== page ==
Intended for healthcare professionals


Neglected diseases

BMJ 2005; 330 doi: (Published 17 February 2005) Cite this as: BMJ 2005;330:376
  1. Michael D Rawlins, professor (
  1. Wolfson Unit of Clinical Pharmacology, Medical School, University of Newcastle, Newcastle upon Tyne NE2 4HH

    “Priority medicines for Europe and the world” is a wake up call from WHO

    Few readers of the BMJ were probably aware or even cared that the presidency of the EU Council was held by the Dutch government during the second six months of 2004. Nevertheless, history is likely to remember the Dutch presidency with gratitude. For in the run up to it, the Dutch government commissioned the World Health Organization to develop a research agenda for the European Union that was based on public health needs for priority medicines.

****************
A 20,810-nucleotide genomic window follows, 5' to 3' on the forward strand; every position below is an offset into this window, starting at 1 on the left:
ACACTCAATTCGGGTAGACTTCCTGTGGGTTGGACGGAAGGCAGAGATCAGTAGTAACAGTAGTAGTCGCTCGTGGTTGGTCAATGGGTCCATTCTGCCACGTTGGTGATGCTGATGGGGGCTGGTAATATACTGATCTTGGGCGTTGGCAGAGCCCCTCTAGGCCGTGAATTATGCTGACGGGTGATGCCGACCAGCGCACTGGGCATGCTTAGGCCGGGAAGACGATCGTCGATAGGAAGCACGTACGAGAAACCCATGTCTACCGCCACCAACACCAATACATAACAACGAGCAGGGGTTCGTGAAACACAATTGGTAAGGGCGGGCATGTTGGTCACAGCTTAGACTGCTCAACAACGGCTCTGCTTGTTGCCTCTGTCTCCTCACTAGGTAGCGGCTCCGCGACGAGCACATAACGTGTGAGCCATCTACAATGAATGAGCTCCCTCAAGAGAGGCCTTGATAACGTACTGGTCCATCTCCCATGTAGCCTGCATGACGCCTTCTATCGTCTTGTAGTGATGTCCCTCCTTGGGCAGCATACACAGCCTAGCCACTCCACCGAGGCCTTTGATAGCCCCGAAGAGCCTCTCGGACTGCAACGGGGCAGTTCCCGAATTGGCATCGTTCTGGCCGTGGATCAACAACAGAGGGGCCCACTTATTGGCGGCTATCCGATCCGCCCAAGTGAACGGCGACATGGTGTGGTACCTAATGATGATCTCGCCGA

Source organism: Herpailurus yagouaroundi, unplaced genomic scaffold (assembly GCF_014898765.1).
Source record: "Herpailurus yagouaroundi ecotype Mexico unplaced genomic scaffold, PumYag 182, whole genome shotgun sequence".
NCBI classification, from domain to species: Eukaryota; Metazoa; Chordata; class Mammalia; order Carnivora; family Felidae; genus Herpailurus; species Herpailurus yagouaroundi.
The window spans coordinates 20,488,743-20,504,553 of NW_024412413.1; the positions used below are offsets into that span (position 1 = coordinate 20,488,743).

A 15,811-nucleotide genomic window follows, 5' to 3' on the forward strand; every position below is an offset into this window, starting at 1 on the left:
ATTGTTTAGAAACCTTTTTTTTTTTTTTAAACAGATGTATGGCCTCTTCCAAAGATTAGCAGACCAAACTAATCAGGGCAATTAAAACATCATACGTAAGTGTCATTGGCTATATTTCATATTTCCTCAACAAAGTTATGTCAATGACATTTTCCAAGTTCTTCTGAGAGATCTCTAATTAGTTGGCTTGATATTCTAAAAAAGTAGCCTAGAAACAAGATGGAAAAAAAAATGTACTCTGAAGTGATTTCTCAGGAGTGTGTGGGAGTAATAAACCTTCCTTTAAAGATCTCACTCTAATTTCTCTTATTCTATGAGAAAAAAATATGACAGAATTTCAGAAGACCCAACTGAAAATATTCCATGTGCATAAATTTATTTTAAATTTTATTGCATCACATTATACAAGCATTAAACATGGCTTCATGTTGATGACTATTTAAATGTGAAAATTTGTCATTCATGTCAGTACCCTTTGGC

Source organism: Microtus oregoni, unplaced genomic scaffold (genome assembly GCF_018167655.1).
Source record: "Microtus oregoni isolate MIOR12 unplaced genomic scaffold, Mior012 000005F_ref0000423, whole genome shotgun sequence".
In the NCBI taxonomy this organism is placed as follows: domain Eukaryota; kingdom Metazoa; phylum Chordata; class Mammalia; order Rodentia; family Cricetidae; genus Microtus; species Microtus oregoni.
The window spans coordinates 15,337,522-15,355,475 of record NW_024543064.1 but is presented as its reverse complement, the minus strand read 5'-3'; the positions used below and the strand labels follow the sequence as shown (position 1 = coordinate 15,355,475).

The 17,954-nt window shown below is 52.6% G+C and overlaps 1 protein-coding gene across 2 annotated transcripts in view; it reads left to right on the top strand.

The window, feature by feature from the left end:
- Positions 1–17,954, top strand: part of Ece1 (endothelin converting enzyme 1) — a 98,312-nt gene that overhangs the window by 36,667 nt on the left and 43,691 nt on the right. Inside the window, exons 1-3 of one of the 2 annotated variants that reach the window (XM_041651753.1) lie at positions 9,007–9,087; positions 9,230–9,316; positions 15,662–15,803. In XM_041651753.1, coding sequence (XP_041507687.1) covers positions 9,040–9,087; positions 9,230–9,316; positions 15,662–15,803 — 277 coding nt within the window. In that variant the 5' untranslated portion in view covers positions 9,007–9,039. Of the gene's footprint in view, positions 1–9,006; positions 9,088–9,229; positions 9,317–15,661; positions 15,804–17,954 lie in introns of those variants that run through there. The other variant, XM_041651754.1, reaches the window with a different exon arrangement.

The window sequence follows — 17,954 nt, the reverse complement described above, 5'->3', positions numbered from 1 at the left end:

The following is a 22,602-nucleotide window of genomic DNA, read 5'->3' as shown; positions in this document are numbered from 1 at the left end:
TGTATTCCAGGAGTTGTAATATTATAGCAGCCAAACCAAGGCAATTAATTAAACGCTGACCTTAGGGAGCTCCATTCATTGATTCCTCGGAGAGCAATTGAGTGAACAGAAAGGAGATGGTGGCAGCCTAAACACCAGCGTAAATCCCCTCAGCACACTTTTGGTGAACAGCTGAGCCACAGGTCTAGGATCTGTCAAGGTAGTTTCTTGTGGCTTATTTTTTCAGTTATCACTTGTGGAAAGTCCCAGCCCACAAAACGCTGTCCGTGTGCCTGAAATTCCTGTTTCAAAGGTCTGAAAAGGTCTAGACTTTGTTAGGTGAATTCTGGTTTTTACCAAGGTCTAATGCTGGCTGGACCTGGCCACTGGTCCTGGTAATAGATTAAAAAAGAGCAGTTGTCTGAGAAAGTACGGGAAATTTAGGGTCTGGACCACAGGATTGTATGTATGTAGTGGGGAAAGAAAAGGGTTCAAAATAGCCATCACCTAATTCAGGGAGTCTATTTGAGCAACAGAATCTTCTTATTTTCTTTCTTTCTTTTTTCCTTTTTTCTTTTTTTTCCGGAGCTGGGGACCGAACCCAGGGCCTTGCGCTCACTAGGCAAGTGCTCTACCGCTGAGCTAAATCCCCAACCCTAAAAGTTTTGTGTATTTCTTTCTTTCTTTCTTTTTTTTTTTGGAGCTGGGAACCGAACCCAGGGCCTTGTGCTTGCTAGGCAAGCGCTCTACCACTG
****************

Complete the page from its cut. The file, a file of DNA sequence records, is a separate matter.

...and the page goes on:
The commendable report was published last November.1 Masterminded by Warren Kaplan and Richard Laing, and using a new approach, it is a work of scholarship. It covers a wide range of critical issues and makes many far reaching research proposals for the European Union. But underlying these extensive data and careful analyses are some chilling implications. Here are a few.

    Firstly, contemporary notions of neglected diseases are far too circumscribed. They include both rare (orphan) diseases as well as common disorders (mainly communicable) …

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